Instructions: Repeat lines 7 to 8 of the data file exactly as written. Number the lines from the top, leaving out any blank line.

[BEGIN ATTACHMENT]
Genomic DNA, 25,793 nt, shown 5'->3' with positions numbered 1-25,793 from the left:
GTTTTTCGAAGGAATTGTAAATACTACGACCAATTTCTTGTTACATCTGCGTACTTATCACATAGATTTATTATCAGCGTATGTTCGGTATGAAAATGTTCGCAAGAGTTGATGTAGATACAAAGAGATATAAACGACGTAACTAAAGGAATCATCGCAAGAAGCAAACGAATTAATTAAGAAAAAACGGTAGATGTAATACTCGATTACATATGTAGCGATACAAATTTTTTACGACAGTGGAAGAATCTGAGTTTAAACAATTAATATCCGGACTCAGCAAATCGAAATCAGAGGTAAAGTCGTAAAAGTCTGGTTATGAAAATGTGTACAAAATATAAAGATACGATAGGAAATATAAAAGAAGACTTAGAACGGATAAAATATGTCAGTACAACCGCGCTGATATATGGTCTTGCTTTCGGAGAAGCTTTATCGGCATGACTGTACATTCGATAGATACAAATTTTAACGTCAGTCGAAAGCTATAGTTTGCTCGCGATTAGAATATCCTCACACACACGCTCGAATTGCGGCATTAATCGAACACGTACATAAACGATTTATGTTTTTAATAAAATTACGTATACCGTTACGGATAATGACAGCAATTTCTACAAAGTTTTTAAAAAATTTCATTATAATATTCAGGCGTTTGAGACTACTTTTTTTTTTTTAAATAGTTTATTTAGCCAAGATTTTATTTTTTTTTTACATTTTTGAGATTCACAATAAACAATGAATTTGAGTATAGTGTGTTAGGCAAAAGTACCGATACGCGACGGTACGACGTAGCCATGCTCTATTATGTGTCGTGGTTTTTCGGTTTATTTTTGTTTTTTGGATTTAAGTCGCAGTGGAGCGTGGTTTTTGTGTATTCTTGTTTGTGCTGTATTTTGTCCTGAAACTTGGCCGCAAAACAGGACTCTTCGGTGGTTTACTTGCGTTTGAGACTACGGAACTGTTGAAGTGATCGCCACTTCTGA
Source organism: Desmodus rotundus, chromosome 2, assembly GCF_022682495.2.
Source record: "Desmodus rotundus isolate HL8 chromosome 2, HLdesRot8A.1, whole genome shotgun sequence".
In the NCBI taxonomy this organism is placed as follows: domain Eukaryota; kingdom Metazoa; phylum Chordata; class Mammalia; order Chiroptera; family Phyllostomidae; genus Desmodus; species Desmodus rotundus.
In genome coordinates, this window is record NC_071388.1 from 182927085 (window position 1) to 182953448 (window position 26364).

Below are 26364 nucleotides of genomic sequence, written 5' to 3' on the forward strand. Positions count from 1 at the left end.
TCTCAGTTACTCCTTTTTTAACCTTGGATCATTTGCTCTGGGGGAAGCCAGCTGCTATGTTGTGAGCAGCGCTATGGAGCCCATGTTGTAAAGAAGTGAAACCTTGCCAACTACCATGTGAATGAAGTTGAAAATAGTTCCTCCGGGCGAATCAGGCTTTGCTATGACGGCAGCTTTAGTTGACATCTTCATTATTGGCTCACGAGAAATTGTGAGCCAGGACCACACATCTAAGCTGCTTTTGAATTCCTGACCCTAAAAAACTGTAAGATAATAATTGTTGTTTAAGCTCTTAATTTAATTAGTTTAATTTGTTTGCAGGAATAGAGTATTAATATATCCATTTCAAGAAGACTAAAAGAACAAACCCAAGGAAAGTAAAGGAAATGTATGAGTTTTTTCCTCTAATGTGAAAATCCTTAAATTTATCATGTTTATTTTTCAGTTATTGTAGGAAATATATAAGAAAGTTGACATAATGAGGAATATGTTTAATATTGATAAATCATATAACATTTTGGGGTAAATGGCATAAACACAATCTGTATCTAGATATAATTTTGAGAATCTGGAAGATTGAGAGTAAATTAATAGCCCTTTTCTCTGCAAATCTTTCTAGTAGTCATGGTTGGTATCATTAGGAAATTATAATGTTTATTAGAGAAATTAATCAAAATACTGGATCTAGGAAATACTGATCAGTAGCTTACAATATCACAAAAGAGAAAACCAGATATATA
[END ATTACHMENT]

Below are 26364 nucleotides of genomic sequence, written 5' to 3' on the forward strand. Positions count from 1 at the left end.
TCTCAGTTACTCCTTTTTTAACCTTGGATCATTTGCTCTGGGGGAAGCCAGCTGCTATGTTGTGAGCAGCGCTATGGAGCCCATGTTGTAAAGAAGTGAAACCTTGCCAACTACCATGTGAATGAAGTTGAAAATAGTTCCTCCGGGCGAATCAGGCTTTGCTATGACGGCAGCTTTAGTTGACATCTTCATTATTGGCTCACGAGAAATTGTGAGCCAGGACCACACATCTAAGCTGCTTTTGAATTCCTGACCCTAAAAAACTGTAAGATAATAATTGTTGTTTAAGCTCTTAATTTAATTAGTTTAATTTGTTTGCAGGAATAGAGTATTAATATATCCATTTCAAGAAGACTAAAAGAACAAACCCAAGGAAAGTAAAGGAAATGTATGAGTTTTTTCCTCTAATGTGAAAATCCTTAAATTTATCATGTTTATTTTTCAGTTATTGTAGGAAATATATAAGAAAGTTGACATAATGAGGAATATGTTTAATATTGATAAATCATATAACATTTTGGGGTAAATGGCATAAACACAATCTGTATCTAGATATAATTTTGAGAATCTGGAAGATTGAGAGTAAATTAATAGCCCTTTTCTCTGCAAATCTTTCTAGTAGTCATGGTTGGTATCATTAGGAAATTATAATGTTTATTAGAGAAATTAATCAAAATACTGGATCTAGGAAATACTGATCAGTAGCTTACAATATCACAAAAGAGAAAACCAGATATATA